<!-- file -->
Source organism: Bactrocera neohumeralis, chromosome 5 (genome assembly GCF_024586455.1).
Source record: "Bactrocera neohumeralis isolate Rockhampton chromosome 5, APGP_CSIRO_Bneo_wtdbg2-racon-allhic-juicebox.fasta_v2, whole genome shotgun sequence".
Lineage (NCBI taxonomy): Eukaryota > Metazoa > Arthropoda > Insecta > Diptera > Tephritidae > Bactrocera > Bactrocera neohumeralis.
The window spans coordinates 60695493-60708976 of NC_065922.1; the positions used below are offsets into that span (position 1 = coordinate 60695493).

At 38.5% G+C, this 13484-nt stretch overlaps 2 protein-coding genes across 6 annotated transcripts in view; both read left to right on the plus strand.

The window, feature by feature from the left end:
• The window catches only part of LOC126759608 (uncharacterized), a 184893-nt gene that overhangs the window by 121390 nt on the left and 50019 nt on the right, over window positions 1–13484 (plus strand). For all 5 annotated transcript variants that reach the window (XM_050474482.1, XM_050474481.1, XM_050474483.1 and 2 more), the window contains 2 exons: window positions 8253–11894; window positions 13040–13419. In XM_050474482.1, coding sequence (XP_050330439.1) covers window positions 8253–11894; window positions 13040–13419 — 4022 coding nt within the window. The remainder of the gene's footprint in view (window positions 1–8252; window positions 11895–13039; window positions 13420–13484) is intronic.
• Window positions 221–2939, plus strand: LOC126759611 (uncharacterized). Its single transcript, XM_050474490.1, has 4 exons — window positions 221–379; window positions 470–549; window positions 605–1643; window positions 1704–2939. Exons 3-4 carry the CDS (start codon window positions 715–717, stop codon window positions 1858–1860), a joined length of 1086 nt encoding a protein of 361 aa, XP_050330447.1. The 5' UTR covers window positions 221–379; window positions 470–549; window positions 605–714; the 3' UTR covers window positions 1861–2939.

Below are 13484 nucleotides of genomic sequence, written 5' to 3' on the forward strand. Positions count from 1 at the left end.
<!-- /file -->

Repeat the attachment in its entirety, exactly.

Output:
Source organism: Bactrocera neohumeralis, chromosome 5 (genome assembly GCF_024586455.1).
Source record: "Bactrocera neohumeralis isolate Rockhampton chromosome 5, APGP_CSIRO_Bneo_wtdbg2-racon-allhic-juicebox.fasta_v2, whole genome shotgun sequence".
Lineage (NCBI taxonomy): Eukaryota > Metazoa > Arthropoda > Insecta > Diptera > Tephritidae > Bactrocera > Bactrocera neohumeralis.
The window spans coordinates 60695493-60708976 of NC_065922.1; the positions used below are offsets into that span (position 1 = coordinate 60695493).

At 38.5% G+C, this 13484-nt stretch overlaps 2 protein-coding genes across 6 annotated transcripts in view; both read left to right on the plus strand.

The window, feature by feature from the left end:
• The window catches only part of LOC126759608 (uncharacterized), a 184893-nt gene that overhangs the window by 121390 nt on the left and 50019 nt on the right, over window positions 1–13484 (plus strand). For all 5 annotated transcript variants that reach the window (XM_050474482.1, XM_050474481.1, XM_050474483.1 and 2 more), the window contains 2 exons: window positions 8253–11894; window positions 13040–13419. In XM_050474482.1, coding sequence (XP_050330439.1) covers window positions 8253–11894; window positions 13040–13419 — 4022 coding nt within the window. The remainder of the gene's footprint in view (window positions 1–8252; window positions 11895–13039; window positions 13420–13484) is intronic.
• Window positions 221–2939, plus strand: LOC126759611 (uncharacterized). Its single transcript, XM_050474490.1, has 4 exons — window positions 221–379; window positions 470–549; window positions 605–1643; window positions 1704–2939. Exons 3-4 carry the CDS (start codon window positions 715–717, stop codon window positions 1858–1860), a joined length of 1086 nt encoding a protein of 361 aa, XP_050330447.1. The 5' UTR covers window positions 221–379; window positions 470–549; window positions 605–714; the 3' UTR covers window positions 1861–2939.

Below are 13484 nucleotides of genomic sequence, written 5' to 3' on the forward strand. Positions count from 1 at the left end.